Can We Create a More Balanced Leadership Approach that Embraces Both Feminine and Masculine Values?
When I was working as a strategy manager at a mining company in Brazil, a colleague from the Human Resources department invited me to become an ambassador for the Gender Equity program. In the first on-boarding event I went to, a sociology professor gave an interesting lecture about gender roles in society and how they translated into individual behaviors. She then showed us a table that looked similar the one below:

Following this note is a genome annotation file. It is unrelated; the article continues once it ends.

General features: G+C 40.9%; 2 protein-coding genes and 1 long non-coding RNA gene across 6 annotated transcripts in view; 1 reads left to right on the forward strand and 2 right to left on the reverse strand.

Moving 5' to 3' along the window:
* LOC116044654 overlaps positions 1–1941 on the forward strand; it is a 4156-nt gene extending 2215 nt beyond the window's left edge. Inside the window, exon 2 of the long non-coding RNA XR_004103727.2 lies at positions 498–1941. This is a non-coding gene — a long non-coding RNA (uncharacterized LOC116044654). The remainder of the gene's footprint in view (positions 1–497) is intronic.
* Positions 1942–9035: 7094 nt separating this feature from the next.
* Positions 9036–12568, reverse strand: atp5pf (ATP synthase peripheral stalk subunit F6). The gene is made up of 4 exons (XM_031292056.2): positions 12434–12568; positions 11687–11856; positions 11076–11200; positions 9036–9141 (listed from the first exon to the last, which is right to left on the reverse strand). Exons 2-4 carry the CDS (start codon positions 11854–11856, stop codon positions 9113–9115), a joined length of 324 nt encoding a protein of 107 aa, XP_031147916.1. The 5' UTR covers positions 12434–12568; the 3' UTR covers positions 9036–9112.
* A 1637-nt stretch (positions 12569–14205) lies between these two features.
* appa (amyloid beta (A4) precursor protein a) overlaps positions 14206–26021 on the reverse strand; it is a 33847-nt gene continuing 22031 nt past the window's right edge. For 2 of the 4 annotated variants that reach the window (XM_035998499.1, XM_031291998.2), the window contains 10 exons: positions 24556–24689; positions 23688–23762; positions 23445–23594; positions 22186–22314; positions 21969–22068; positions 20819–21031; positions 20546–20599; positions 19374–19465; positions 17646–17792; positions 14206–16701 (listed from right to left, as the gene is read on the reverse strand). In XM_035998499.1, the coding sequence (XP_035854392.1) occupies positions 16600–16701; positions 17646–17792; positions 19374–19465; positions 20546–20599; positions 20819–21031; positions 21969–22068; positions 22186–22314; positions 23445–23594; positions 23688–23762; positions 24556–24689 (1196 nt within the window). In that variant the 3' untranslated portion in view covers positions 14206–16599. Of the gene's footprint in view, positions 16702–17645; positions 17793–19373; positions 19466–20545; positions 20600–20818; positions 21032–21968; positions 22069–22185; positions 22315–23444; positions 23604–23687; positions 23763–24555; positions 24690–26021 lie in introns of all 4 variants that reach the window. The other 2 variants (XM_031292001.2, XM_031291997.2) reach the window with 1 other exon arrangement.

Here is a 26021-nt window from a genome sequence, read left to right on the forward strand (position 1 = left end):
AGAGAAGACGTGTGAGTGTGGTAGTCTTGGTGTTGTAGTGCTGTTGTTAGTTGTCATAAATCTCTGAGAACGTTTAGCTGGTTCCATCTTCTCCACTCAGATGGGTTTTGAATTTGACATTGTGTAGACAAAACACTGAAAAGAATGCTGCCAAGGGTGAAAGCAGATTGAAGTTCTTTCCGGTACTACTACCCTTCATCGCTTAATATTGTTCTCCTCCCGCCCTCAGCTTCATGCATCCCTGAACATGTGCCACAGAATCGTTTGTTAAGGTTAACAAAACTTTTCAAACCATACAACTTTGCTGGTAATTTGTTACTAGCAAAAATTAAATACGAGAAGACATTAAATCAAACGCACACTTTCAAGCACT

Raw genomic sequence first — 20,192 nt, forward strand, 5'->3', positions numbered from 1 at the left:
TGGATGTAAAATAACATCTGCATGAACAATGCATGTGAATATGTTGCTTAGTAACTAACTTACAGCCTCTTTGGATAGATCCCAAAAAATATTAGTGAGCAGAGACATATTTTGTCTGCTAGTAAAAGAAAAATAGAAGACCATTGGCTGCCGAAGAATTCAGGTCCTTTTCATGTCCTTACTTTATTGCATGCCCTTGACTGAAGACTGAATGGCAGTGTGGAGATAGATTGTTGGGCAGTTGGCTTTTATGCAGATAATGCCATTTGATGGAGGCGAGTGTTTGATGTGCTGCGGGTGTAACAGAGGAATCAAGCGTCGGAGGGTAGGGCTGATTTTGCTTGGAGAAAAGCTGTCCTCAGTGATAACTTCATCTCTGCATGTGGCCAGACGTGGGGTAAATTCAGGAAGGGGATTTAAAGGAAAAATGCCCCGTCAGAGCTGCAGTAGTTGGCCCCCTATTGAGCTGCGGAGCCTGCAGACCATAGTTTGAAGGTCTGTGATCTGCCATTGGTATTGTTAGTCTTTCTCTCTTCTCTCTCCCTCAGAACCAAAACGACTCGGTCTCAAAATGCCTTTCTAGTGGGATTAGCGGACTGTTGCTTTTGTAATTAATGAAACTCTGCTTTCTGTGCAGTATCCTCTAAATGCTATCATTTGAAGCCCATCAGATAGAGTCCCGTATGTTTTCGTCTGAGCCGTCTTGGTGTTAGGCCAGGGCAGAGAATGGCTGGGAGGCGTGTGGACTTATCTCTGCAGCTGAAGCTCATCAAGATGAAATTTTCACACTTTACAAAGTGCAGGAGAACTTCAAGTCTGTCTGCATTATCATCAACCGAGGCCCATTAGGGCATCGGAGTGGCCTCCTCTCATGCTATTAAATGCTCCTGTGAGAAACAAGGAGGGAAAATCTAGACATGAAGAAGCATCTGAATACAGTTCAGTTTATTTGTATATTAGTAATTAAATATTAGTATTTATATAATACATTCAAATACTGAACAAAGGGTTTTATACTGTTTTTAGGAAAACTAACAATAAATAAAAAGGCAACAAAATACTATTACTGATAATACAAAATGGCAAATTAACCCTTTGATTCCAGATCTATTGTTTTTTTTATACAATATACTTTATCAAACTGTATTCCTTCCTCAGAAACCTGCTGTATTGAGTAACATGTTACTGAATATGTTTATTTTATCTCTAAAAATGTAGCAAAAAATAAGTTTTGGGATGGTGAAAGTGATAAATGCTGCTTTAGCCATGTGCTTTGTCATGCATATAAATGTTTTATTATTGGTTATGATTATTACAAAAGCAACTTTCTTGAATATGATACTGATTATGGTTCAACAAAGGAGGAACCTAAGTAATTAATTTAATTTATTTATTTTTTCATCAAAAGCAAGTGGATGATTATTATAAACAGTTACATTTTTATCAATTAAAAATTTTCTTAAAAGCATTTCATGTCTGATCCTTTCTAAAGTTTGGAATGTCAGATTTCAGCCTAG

"Oh no," I thought to myself. "What is wrong with me? I see myself mostly in the right-hand column." This was when I learned that: a) Career women tend to embody more masculine values but b) We all, regardless of sex or orientation, fall somewhere in the range between masculine and feminine in our mix of behavioral patterns, c) Sometimes those who violate norms of traditional gender roles may pay a price because their behavior make people uncomfortable. Having done more research, I now know that we adapt our behavior based on the environment that we are exposed to, especially when we are at a minority position. I could feel how I was becoming more aggressive (masculine) while working on Wall Street (seven years later, I am still trying to recover from using the F-word). Alternatively, during my time working in a more feminine, Brazilian culture, I really had to step up my softer, feminine traits in order to build relationships and engage people. Why This Is Especially Problematic for Women Leaders Much of the current leadership development messaging (and overall "Lean In" discussion) for women focuses on encouraging them to speak more, negotiate more aggressively, self-promote and overall assimilate what we can now identify as masculine traits. In the meantime, managers tend to promote men based on these masculine traits while having mixed reactions towards women exhibit more masculine traits. In an HBR article titled, For Women Leaders, Likability and Success Hardly Go Hand-in-Hand, sociologist Marianne Cooper writes that "data clearly shows that success and likability do not go together for women. This conclusion is all too familiar to the many women on the receiving end of these penalties. The ones who are applauded for delivering results at work are then reprimanded for being “too aggressive,” “out for herself,” “difficult,” and “abrasive.” What is the answer, then? In a world where we constantly see articles discussing toxic work environments and discouraged employees, for organizations to be more successful we need to develop and promote leaders who represent both feminine (nurturing / collaborative) and masculine (results-driven / analytical) qualities. This means that while we develop more masculine traits in women, we also need to make sure that we capitalize on their feminine leadership qualities. We need to do the same with man who are nurturing and sometimes are left behind in ultra-aggressive work cultures. Ironically for me, it was in a mining company that was 87% male, that for the first time in my life I got to work with mostly women as most of my interface was with Corporate Communications, Human Resources and Sustainability areas. It was a big adjustment for my analytical, "numbers-and-facts", brain but most definitely a great professional growth opportunity. Some companies are starting to understand the need to move away from very masculine winner-takes-all approaches to more collaborative, stakeholder / employee-focused cultures. I expect that aside from changing evaluation criteria, incorporating women to a larger extent into leadership positions could really accelerate the change and help break old-time mindsets.